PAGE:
Wednesday, July 10, 2013

Training Strategies For A Marathon: GCAM 2013 (Part 2)

2) Very Light
I am not a proponent of weight-loss for sporting performance. I have an ecto-mesomorphic build, and a high metabolism to support it. Endurance sports merely stoke my basal calorie-consumption (rest) and active calorie expenditure. I have to eat a huge amount of carbohydrates (simple and complex) to maintain my race-weight of 77kg. In recent months, due to my preparation for Kona I have a training week comprising 12-18 hours. As these are mainly aerobic sessions, spread over three disciplines (swim, ride, and run), my bodyweight and bodyfat has fallen appreciably. I have a smaller waistline and defined abdominal muscles. Although this may be aesthetically pleasing, a impending danger for me is being too ‘skinny’.

I found out in 2009 at the Ironman 70.3 World Championships in Clearwater, Florida, that when I lost 2.5kg (and had 7.7 percent bodyfat) my cycling power plunged. I had my worst performance compared to the championships on 2008, where I earned my PB. I am cautious about losing too much weight, for I will need both muscular strength and power (and therefore, muscular mass) to ride better in the cruel Kona headwinds and side-winds.


Let your body decide. If you feel fatigued, and your recovery is slow – enhance your nutrient (and caloric) intake. Fuel your body before, during and after the race.

Nutrition-wise, I used the following nutritional assistance:

a)    Deep-sea fish oils (Omega-3 fatty acids): 2-3 capsules (1,500mg each) daily. Load up on this as it is an alternative to glucosamine, and it helps lubricate our joints and strengthen our cells.
b)    Virgin coconut oil: The secret weapon of CrossFit/WOD athletes. I take 2-4 teaspoons daily. One of the man effects of coconut oil is that it stokes your metabolism, and is a valuable source of essential fats (even though it is saturated – thus, it is very stable even when cooked). I drizzle it over my salad or chase it with a whey-protein drink or mix it in my coffee (Super-Coffee). Thanks Karolina for this valuable serving tip!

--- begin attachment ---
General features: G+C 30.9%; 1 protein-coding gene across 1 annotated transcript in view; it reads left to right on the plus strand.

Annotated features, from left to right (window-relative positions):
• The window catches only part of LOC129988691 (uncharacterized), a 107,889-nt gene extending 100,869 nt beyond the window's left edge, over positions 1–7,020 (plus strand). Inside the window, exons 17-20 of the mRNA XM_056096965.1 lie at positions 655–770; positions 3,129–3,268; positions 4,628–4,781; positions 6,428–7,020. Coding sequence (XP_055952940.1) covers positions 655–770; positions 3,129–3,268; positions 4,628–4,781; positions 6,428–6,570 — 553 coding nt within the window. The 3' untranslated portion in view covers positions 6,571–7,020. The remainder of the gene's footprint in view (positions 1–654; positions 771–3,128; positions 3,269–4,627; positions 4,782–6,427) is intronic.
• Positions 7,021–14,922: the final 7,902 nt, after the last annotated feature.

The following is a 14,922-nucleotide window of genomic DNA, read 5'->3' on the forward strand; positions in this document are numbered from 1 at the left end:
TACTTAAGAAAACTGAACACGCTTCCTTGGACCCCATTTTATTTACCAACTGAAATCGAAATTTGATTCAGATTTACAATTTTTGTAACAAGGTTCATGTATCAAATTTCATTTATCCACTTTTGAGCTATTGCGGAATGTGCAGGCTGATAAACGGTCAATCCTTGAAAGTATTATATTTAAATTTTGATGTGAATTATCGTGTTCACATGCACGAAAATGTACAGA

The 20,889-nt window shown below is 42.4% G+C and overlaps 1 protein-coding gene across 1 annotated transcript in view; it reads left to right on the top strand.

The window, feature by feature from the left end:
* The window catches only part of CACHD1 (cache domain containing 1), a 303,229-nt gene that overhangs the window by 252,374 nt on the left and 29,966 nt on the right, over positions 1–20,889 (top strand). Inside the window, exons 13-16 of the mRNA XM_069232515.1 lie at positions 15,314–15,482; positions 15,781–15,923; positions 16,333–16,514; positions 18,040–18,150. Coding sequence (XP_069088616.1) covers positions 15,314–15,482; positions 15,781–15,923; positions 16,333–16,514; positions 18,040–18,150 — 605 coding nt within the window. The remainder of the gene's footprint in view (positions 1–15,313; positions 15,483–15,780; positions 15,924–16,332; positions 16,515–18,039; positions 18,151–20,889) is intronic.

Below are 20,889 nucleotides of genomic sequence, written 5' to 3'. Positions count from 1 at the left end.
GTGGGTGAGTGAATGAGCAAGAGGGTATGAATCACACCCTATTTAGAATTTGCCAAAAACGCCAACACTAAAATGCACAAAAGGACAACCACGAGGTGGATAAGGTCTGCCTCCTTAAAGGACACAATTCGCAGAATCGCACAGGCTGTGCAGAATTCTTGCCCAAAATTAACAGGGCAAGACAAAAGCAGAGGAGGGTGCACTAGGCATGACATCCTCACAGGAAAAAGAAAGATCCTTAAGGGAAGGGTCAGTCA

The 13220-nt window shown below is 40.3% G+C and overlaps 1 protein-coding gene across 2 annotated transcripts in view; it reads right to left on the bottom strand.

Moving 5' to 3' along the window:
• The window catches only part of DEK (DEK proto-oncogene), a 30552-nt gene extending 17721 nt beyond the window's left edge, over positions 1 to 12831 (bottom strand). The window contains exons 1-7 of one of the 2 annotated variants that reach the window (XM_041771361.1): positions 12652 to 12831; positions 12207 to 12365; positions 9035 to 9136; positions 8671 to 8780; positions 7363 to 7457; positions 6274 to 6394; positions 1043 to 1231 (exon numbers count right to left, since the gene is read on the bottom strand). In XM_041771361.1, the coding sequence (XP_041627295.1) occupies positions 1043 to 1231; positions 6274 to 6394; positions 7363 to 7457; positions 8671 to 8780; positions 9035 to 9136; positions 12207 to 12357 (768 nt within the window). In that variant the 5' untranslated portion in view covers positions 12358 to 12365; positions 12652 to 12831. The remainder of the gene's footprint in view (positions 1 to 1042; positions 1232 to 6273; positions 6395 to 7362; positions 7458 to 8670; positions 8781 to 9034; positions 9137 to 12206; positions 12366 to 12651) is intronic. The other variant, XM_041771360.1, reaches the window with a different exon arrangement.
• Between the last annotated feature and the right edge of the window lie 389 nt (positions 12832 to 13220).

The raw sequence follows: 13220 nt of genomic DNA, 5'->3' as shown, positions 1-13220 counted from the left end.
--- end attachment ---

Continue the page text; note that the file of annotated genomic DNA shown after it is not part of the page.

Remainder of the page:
c)    Organic, tart cherry juice (half-mug) for significant reduction of muscle soreness.
d)    Pomegranate (organic) juice: For added antioxidants (one of the highest fruit sources) to neutralize the aging effects of endurance sports.
e)    Whey protein. Next best source next to a steak (beef). I use Muscle Milk (from Cyberhealth Pte Ltd), once or twice a day. I either supplement my breakfast, or use it before sleep to stimulate Growth Hormone (GH) release.
f)      My overall fat intake has increased. I take more butter and olive oil, but avoid margarine and related products.
g)    I spend more time in the sun to enhance my vitamin D production, and ward off depression. Cholesterol is a precursor to vitamin D, so my higher cholesterol intake is justified.

Let us be serious about nutrition. Endurance sports is damaging to our body on many levels. It ages us. It depletes key nutrients, which is hard to track until symptoms reveal themselves. Consider it this way, when you feel sore after each run session your body is undergoing major changes and it requires repair and replenishment.

3)    Very Strong Core

I supplement my triathlon training with short, strength sessions. I apply the principles of CrossFit training focused on a circuit of 5-6 exercises done with my bodyweight and external weights (Kettle-bell). I ensure that I work the major muscle groups (especially the opposing muscles). Muscles work in pairs: agonists versus antagonists – push and pull.

My core workout may look like this:

Balance-Disc (10 minutes)
Push-Up (15-20 reps) followed with one-arm, kettle-bell Rowing (12-15)
Shoulder-Press (kettle-bell) followed by Upright Rows (12-15 reps each)
Parallel Squats (15-20 reps)
Plank (60 seconds)

I don’t normally stretch, however I do ensure a proper warm-up.


I use the Balance-Disc to build my proprioceptive balance. I believed that balancing activates deeper, underlying muscles required for running. Balancing on the disc challenges your lateral muscles (sides), your lesser used muscles of your legs (adductors and abductors) which are needed for dodging runners in the early stages of the race. To challenge your core further, you can add light weights, or close your eyes.


If you must stretch, do it after an aerobic/anaerobic session. Muscles are more pliable after your core body temperature has risen.

Although brief and simplified, I hope that this piece has been useful. Write me if you have questions. May you achieve your running PB soon!

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